CLIENT OF THE WEEK: Marbles champion takes risk - Mark Robinson explains why his left-field gamble has worked

’We never thought we would work with an agency that looks like a supermarket,’ Mark Robinson, group marketing director of HFC Bank, says.

’We never thought we would work with an agency that looks like a

supermarket,’ Mark Robinson, group marketing director of HFC Bank,

says.



’You know, when we set up this agency we said we would never work with a

bank,’ said Mother’s Stef Calcraft when told that the agency had won the

brief to spearhead the pounds 10 million Marbles launch campaign. From

this unconventional starting point the client-agency relationship

began.



It is easy to see how this collaboration could initially appear

unlikely.



After contacting the AAR for pitch recommendations, Robinson was the

first to admit that Mother was ’a left-field choice’ for a bank.



But the agency’s understanding of the brief won HFC over in no time.



The concept of Marbles had been initiated by Wolff Olins and Robinson

was clearly impressed with the company’s work and with Mother’s

subsequent development of the brief.



The consumer-friendly TV and press ads, which break this week, are

designed to promote Marbles as a non-intimidating experience.



Marbles has been developed to tackle consumers’ everyday concerns about

making purchases on the internet, and to entice users into the world of

online banking and shopping at their own pace.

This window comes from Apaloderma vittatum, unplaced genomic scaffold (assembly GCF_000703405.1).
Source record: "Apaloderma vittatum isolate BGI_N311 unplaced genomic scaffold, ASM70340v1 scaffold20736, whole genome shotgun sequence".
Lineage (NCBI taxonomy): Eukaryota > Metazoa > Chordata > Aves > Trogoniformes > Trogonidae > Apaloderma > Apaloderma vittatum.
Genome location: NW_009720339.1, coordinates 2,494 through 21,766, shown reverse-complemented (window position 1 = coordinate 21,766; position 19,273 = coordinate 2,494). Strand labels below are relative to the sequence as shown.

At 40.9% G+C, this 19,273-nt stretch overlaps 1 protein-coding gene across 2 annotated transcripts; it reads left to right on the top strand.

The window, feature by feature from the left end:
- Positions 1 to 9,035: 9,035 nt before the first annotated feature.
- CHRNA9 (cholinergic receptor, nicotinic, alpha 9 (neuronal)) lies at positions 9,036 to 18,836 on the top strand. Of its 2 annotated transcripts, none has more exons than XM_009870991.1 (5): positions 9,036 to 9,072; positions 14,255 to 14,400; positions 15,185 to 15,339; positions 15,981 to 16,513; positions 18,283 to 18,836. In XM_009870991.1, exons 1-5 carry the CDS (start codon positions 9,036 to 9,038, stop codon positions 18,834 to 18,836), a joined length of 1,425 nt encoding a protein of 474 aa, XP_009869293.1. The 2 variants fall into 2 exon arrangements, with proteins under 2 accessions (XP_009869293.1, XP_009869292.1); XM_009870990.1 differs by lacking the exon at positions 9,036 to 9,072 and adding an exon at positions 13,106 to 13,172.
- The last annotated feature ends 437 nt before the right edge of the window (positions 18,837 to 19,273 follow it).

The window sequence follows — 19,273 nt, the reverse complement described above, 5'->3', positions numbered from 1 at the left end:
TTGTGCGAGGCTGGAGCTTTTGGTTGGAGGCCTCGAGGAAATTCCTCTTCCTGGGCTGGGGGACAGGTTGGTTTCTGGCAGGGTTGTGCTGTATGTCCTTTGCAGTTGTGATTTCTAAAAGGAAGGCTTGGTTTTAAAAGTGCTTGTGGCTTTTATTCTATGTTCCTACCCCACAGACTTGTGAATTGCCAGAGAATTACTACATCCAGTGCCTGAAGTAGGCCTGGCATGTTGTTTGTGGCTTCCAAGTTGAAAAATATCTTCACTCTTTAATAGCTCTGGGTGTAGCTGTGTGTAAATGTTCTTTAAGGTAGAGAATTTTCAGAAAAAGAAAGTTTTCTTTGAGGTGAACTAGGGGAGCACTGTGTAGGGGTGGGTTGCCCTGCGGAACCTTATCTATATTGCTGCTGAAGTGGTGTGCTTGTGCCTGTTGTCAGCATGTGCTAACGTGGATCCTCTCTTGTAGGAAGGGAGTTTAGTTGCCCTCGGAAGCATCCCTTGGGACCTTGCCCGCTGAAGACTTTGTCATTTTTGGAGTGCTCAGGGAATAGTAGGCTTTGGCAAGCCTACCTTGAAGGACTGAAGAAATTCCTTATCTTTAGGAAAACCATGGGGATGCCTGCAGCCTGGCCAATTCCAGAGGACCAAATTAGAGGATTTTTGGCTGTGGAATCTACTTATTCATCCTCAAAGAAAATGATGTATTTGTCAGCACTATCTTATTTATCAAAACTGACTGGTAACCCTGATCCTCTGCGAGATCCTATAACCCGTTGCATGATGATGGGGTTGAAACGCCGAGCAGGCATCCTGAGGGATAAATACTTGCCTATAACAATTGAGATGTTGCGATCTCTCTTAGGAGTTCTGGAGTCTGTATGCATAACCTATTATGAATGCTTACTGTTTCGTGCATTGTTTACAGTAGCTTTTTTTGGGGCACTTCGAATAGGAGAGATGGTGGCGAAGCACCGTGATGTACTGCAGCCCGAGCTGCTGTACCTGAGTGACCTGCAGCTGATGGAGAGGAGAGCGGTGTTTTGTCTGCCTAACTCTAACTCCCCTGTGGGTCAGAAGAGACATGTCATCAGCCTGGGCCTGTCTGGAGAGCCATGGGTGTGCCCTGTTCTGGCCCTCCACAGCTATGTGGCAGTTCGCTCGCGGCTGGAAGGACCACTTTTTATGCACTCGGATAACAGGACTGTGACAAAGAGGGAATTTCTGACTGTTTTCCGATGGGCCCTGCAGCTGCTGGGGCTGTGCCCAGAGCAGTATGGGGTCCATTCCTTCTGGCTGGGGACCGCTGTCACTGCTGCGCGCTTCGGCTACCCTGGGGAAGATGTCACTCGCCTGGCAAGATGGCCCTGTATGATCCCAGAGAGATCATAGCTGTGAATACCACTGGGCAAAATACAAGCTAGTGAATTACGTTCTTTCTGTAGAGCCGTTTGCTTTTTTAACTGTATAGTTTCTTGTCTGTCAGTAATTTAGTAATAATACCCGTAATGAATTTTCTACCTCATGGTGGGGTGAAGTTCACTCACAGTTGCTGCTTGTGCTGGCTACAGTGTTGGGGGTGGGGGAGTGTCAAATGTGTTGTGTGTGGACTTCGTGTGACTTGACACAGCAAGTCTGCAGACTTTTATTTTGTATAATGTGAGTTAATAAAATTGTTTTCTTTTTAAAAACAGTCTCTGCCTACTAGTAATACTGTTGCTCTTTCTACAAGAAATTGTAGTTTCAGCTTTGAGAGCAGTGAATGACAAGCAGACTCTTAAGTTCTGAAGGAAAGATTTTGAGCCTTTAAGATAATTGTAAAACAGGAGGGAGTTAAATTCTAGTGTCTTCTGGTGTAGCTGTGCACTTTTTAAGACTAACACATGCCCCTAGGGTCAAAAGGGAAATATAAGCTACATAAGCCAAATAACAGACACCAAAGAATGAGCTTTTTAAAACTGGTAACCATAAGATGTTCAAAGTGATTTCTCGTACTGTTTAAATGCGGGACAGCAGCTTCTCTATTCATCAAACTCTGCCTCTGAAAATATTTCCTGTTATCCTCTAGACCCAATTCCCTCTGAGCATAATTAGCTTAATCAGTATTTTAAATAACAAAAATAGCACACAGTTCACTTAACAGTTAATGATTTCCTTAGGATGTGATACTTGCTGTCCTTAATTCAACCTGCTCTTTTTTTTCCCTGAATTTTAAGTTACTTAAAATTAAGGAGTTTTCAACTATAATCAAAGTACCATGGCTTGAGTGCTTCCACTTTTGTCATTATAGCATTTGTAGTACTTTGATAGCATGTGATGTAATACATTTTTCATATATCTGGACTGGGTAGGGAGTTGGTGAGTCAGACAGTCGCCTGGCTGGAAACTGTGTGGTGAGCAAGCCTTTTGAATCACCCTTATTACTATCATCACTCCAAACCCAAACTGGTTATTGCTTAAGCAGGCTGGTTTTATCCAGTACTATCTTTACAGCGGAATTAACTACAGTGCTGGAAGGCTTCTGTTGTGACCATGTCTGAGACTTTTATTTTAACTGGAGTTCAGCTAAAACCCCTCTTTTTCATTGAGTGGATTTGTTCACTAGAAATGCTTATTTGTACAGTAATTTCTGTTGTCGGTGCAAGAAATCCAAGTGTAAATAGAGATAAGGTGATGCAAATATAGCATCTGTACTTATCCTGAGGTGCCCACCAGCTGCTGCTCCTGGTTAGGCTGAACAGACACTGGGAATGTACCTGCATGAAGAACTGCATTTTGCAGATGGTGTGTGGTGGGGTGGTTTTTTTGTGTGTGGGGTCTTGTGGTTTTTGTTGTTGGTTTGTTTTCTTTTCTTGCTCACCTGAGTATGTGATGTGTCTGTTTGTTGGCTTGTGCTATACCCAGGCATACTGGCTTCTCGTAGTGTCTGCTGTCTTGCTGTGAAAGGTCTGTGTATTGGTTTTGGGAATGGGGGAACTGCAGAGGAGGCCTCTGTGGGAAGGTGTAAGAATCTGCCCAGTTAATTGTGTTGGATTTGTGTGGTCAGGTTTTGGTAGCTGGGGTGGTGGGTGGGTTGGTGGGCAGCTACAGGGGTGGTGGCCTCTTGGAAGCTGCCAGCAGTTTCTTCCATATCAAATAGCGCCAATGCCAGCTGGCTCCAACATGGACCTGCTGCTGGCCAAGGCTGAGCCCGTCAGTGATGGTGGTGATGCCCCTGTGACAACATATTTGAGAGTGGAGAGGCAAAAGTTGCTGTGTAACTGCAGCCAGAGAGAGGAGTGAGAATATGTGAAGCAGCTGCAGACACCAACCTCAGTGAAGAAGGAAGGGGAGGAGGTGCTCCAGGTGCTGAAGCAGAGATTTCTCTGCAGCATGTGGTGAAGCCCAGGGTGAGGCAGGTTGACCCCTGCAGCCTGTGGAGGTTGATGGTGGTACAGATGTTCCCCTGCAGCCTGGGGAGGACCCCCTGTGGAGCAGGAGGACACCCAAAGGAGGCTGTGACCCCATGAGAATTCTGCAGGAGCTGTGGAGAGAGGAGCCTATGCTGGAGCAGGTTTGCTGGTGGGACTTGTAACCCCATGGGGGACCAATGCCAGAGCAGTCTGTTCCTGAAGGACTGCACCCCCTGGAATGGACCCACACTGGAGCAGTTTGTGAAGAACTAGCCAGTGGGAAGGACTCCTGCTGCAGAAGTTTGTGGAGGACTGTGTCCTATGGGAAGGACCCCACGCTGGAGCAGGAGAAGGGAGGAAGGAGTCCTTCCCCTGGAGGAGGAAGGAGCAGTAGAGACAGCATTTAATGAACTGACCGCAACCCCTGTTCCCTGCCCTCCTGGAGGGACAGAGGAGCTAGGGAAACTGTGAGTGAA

It is a simple business strategy which relies on an increase in consumer

confidence to help the brand grow. But Robinson is anxious not to

overwhelm his customers with technology just yet: ’We will provide

people with a number of functions that are useful, but we don’t want to

blind them straight away.’ He praises the agency for its work in

communicating Marbles as a brand that will walk the user through the

online experience until they feel confident enough to delve deeper on

their own.



As the brains behind the launch of Goldfish, which he describes as ’a

watershed in financial services brands’, Robinson has learned that there

are a large number of customers who are ready for a financial brand that

operates at an emotional, as well as a rational, level. He’s counting on

Marbles’ colloquial and chatty language to raise the brand above its

competitors.



Robinson has nothing but praise for the agency, enthusing about the lack

of egos and quality of work put in during the time they were

together.



’They’ve done an absolutely terrific job,’ he says, clearly proud of the

collective output.



And the name? Marbles was conceived from the traditional image of

beautiful, individual objects which are often collectable items, and

tradeable in their own right. ’They resemble their own currency, and

everyone has a different visual idea of what a marble looks like,’

explains Robinson. Including his eight-year-old son, who is still

astonished that his daddy goes off to work and plays with toys all day

for a living.



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